Why You Should Visit
The Queen’s River Preserve is a wonderful place for an easy stroll along forested trails to one of Rhode Island’s most pristine streams. The Queen's River -- a cold, largely forested stream with headwaters in West Greenwich -- forms the western boundary of the preserve.
A looping trail system based on historic cart paths winds through the heart of the preserve. Highlights include a stone cellar hole, a historic cemetery, an actively managed hayfield and two lookouts on the Queen's River.
Dogs must be leashed at all times. Bowhunting for deer is permitted at the preserve from September 15 to January 31. All visitors are required to wear a florescent orange hat or vest during the hunting season. Fishing is not permitted.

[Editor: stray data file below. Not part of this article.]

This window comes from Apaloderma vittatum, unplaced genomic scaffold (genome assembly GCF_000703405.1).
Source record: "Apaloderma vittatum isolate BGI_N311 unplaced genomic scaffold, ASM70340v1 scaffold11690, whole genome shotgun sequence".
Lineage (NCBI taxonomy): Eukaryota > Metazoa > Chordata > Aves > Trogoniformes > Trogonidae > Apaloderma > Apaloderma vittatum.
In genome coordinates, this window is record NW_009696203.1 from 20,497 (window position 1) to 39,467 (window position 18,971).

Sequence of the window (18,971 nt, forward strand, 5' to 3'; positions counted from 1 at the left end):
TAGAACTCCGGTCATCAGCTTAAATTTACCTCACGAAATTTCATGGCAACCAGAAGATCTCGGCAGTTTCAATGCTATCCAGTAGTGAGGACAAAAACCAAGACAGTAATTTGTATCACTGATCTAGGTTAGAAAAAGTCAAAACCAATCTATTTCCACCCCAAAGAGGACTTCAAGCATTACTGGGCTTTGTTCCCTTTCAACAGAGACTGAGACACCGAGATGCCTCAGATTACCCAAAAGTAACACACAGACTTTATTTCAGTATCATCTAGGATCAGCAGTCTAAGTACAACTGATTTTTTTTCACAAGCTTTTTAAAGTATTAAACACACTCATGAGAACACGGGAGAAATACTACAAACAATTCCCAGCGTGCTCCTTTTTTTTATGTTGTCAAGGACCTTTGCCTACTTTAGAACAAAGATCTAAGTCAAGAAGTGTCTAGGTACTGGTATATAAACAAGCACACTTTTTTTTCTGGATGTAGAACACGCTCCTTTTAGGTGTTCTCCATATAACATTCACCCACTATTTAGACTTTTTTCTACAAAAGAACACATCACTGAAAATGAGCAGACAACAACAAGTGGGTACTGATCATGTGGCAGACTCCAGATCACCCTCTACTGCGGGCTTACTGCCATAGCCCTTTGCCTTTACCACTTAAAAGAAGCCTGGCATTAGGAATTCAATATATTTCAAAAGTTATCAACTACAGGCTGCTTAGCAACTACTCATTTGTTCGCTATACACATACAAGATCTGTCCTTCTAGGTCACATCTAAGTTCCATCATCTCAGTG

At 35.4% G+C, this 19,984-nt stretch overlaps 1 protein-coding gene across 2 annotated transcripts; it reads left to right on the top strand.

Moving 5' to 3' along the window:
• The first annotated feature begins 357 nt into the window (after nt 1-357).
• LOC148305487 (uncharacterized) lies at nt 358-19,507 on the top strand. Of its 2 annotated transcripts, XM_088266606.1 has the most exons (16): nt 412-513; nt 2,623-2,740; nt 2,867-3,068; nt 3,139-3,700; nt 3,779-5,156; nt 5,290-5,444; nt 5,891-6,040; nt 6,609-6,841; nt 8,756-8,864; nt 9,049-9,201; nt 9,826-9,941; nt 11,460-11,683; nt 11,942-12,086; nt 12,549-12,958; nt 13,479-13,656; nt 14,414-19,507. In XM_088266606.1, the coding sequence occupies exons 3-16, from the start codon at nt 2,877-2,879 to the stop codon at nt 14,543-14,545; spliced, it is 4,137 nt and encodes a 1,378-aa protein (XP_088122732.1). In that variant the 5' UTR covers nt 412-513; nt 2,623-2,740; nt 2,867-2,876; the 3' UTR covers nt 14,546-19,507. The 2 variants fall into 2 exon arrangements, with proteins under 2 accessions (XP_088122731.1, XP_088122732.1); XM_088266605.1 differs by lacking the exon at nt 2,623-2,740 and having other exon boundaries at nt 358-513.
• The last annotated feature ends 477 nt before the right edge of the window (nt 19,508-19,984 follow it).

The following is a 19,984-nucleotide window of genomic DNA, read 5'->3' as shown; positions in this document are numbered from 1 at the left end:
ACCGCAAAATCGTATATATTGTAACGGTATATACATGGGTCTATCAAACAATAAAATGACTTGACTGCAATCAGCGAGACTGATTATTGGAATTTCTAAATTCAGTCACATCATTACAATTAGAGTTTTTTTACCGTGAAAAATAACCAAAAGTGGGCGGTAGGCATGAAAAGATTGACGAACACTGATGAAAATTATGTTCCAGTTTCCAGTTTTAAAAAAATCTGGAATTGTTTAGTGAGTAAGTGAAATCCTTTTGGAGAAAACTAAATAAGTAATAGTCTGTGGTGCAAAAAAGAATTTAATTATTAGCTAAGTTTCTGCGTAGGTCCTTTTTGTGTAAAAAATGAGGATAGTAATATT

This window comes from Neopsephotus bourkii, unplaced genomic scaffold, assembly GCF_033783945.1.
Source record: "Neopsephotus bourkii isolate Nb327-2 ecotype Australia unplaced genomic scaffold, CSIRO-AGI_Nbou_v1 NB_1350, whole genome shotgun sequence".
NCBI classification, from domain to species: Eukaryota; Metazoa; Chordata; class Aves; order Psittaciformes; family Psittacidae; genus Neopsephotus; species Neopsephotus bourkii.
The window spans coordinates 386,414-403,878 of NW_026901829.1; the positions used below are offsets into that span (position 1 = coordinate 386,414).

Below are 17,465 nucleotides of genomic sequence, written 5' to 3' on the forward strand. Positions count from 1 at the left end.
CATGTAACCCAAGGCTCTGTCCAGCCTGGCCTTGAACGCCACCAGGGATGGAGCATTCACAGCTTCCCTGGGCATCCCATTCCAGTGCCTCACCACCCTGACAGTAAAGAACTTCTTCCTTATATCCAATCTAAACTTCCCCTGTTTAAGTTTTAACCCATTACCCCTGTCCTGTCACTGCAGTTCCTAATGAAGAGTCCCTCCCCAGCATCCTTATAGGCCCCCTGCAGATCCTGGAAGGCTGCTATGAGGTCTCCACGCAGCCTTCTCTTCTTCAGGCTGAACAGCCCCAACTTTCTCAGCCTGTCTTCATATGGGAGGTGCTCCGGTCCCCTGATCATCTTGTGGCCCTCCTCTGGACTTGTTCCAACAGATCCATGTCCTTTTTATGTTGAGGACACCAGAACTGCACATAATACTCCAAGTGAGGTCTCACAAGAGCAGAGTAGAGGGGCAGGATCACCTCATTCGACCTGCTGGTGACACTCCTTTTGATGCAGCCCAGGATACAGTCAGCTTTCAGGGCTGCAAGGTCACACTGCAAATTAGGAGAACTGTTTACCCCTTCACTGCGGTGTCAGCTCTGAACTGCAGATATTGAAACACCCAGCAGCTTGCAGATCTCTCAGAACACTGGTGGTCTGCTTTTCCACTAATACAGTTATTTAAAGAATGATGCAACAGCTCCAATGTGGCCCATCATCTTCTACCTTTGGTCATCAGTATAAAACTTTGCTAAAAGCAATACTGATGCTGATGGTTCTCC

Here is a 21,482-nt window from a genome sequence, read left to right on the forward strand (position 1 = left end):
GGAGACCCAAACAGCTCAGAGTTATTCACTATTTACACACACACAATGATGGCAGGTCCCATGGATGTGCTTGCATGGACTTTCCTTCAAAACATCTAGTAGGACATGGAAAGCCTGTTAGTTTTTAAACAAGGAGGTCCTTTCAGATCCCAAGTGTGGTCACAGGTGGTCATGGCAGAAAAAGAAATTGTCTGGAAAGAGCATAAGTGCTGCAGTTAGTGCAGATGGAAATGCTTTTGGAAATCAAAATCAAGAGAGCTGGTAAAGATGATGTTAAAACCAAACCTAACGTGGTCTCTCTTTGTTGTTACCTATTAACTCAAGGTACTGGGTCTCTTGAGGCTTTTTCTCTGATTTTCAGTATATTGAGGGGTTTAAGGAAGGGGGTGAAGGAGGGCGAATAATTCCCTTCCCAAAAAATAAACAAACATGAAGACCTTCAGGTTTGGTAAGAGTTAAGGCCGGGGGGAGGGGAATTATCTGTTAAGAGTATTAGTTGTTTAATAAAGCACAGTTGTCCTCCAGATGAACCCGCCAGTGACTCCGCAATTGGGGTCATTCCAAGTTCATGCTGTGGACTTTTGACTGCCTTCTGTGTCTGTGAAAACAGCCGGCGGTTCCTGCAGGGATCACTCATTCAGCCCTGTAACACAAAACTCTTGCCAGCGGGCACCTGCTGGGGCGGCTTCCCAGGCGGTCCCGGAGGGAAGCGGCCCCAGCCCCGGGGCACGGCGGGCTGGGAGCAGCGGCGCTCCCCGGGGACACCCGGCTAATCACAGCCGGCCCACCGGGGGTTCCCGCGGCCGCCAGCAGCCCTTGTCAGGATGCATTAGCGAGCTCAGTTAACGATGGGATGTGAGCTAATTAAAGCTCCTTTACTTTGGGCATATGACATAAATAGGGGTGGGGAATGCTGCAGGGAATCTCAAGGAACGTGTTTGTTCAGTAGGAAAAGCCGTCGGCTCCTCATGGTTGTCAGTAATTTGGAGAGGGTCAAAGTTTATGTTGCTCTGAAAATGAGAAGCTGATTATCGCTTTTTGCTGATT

Why TNC Selected this Site
The Queen's River is considered one of the healthiest cold water streams in southern New England. Its watershed encompasses 23,000 acres of forest, farms and wetlands, including TNC's Cuttyhunk Brook Preserve and the Eppley and Fisherville Brook Wildlife Refuges, conserved by the Audubon Society of Rhode Island. Because of the relatively undeveloped character of the watershed, the river supports a number of rare plants, freshwater mussels and dragonflies depend upon clean, cold, running water.
What TNC Has Done/Is Doing
The preserve's hayfield is leased to a local farmer, helping to maintain the town of Exeter's rural character. TNC continues to work with local landowners and partners to conserve land in the Queen's River watershed, focused on limiting development and maintaining cold water habitat by keeping the forest canopy intact.